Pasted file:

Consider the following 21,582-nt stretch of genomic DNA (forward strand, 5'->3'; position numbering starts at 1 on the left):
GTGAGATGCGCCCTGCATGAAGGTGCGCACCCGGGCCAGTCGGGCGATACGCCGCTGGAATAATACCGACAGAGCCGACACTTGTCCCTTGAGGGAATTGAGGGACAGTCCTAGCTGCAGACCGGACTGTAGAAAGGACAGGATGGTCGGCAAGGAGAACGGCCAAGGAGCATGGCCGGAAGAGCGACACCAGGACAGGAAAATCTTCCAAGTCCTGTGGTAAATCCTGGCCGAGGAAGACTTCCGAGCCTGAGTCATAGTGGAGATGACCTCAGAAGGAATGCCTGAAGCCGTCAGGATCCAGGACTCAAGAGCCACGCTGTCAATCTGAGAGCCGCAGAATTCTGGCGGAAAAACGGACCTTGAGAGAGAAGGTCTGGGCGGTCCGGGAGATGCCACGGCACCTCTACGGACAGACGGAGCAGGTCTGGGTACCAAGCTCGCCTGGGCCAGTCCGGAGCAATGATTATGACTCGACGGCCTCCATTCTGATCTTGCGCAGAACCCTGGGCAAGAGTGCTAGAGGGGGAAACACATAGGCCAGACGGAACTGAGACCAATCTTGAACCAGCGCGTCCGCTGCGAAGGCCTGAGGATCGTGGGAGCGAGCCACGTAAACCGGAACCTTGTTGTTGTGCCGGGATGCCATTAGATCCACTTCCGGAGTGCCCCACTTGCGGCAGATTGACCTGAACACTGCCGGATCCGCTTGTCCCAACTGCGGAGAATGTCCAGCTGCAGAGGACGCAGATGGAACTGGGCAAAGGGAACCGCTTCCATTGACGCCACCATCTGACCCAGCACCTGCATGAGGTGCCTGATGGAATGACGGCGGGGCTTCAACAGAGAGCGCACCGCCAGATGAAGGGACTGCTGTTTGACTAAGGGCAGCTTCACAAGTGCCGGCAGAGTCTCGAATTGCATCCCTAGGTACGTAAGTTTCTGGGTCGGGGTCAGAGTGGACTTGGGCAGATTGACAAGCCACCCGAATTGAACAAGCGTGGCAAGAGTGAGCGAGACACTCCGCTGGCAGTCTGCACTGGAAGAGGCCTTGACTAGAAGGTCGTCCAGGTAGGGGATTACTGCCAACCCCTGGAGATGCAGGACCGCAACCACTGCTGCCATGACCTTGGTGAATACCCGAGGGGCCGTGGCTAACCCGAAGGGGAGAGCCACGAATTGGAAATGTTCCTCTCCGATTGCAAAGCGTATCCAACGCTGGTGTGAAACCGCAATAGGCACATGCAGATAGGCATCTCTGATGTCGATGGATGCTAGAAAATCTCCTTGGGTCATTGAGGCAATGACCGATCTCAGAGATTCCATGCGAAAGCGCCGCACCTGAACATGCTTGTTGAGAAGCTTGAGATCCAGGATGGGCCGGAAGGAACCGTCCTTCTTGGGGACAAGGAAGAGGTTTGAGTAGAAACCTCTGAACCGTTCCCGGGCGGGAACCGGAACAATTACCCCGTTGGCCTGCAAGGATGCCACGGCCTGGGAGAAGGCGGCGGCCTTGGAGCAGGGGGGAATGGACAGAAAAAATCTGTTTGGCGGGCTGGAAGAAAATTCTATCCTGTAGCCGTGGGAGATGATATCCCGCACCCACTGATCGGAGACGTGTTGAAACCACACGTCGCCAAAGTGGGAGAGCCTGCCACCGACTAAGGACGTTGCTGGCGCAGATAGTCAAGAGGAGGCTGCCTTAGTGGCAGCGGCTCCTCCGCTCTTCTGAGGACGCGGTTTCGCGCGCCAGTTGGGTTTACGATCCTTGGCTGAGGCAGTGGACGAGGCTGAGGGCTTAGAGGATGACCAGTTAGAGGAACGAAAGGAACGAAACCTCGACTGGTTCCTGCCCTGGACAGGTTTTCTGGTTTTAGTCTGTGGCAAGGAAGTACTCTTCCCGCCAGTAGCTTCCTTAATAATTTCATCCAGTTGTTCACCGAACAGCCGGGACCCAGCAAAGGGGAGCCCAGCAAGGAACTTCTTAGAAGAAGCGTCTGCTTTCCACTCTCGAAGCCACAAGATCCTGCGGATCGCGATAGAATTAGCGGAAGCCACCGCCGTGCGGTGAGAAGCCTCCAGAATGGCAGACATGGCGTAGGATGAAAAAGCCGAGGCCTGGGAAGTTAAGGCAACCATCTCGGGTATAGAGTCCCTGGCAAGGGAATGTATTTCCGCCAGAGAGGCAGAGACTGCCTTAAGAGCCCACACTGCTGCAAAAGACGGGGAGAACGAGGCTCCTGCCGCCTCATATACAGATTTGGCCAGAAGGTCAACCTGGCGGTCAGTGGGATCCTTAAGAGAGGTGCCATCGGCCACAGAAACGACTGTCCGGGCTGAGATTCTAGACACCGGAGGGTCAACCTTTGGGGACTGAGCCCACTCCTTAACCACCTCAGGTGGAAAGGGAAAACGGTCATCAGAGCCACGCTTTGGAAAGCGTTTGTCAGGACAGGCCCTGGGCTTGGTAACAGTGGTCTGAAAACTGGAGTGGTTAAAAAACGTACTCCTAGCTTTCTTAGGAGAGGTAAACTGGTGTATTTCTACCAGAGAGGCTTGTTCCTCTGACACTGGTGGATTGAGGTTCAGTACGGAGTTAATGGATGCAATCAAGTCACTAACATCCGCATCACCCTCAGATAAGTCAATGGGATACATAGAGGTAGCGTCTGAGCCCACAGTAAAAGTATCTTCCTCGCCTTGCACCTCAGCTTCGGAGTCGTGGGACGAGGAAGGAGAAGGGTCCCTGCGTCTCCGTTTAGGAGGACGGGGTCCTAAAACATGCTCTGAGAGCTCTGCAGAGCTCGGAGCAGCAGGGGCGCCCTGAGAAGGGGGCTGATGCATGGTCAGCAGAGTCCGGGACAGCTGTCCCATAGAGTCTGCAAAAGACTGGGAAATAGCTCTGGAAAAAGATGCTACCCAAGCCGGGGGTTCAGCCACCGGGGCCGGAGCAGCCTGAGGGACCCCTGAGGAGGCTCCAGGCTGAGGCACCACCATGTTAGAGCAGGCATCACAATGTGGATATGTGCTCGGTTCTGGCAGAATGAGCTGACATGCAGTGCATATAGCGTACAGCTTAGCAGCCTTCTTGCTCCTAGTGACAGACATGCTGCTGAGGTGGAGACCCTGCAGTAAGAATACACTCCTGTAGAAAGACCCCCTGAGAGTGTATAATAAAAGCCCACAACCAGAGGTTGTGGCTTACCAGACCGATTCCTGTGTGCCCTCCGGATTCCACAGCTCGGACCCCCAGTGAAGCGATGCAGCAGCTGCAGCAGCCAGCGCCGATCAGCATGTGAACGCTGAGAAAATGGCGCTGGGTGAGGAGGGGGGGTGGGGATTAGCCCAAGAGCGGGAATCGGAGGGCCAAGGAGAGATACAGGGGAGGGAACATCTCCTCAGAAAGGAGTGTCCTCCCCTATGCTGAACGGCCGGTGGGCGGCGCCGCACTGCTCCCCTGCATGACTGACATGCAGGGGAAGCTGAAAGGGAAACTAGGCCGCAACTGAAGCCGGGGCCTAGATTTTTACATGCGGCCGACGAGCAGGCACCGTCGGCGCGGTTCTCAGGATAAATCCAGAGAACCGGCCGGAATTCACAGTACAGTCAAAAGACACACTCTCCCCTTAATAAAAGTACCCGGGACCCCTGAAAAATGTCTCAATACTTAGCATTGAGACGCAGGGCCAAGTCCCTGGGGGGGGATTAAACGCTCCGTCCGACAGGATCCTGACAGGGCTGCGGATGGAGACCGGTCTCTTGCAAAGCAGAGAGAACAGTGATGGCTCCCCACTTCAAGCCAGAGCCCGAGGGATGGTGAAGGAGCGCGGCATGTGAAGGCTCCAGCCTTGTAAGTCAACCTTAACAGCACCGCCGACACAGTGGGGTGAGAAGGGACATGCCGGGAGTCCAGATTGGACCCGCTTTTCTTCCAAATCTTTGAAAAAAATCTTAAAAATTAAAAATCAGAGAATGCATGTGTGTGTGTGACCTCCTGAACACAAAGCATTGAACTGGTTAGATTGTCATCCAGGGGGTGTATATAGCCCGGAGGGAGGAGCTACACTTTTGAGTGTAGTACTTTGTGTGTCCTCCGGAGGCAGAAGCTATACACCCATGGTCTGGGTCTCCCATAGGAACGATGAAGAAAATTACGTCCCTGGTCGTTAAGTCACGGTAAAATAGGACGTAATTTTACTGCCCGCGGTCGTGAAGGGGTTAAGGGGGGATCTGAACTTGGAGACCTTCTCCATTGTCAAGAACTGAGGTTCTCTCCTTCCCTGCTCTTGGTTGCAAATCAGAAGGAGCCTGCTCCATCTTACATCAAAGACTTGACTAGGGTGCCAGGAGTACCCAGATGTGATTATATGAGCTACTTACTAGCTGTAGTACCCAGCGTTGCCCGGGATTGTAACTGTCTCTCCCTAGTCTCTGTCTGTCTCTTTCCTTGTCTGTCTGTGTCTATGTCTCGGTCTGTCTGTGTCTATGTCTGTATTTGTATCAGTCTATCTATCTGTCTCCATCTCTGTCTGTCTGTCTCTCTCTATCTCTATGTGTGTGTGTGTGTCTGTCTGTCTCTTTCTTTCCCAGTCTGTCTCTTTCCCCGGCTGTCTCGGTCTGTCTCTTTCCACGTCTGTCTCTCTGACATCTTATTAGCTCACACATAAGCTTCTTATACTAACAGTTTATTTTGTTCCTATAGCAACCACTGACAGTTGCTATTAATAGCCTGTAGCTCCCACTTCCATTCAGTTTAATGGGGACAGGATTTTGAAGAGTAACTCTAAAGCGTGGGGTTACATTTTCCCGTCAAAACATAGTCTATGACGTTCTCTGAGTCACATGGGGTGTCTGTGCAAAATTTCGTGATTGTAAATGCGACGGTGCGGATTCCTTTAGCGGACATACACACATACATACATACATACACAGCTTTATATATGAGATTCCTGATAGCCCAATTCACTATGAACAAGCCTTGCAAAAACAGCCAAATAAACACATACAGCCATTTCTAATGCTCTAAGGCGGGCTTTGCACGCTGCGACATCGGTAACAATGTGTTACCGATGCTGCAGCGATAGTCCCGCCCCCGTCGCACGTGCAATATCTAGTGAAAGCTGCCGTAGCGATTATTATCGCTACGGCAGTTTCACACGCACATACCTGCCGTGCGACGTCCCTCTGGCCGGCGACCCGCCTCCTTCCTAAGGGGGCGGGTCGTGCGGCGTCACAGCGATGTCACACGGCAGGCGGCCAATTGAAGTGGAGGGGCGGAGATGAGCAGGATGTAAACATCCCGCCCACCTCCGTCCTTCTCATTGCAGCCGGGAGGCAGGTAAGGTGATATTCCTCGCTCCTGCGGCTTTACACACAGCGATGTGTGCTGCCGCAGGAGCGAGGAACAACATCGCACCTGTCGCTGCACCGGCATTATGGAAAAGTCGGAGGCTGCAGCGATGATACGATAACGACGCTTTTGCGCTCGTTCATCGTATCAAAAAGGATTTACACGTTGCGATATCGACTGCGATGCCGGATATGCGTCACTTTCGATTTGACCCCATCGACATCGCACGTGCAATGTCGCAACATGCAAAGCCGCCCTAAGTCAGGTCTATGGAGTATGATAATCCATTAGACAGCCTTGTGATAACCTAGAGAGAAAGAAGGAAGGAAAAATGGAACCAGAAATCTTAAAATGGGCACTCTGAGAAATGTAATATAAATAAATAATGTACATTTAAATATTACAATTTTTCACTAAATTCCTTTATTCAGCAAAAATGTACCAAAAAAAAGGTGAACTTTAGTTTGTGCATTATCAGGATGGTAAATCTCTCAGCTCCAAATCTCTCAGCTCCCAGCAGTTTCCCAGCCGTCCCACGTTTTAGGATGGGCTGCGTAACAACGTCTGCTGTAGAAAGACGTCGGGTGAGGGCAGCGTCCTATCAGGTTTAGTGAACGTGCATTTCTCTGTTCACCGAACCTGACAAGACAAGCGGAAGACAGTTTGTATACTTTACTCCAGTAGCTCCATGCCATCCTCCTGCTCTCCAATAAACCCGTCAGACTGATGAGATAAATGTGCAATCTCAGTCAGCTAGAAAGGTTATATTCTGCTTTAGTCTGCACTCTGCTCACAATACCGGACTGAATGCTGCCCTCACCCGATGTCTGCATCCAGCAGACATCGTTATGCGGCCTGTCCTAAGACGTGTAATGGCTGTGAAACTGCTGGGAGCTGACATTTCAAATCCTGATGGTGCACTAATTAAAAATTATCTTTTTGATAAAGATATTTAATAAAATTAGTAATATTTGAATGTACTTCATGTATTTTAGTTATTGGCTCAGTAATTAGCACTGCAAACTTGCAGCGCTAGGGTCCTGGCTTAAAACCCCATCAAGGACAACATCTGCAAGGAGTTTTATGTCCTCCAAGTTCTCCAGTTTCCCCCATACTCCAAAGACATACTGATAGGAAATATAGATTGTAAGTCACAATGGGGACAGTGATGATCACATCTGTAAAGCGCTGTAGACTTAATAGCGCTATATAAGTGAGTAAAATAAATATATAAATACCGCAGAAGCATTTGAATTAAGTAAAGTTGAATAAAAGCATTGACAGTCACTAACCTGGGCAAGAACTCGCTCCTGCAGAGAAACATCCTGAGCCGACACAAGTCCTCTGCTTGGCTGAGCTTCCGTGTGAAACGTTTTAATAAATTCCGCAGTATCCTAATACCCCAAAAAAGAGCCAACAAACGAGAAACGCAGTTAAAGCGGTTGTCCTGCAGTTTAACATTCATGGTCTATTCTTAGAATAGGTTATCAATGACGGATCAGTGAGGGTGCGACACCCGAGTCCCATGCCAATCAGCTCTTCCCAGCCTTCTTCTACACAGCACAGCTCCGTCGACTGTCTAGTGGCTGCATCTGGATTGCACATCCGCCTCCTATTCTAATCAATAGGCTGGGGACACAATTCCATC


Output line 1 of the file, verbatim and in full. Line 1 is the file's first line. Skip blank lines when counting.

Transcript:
Consider the following 21,582-nt stretch of genomic DNA (forward strand, 5'->3'; position numbering starts at 1 on the left):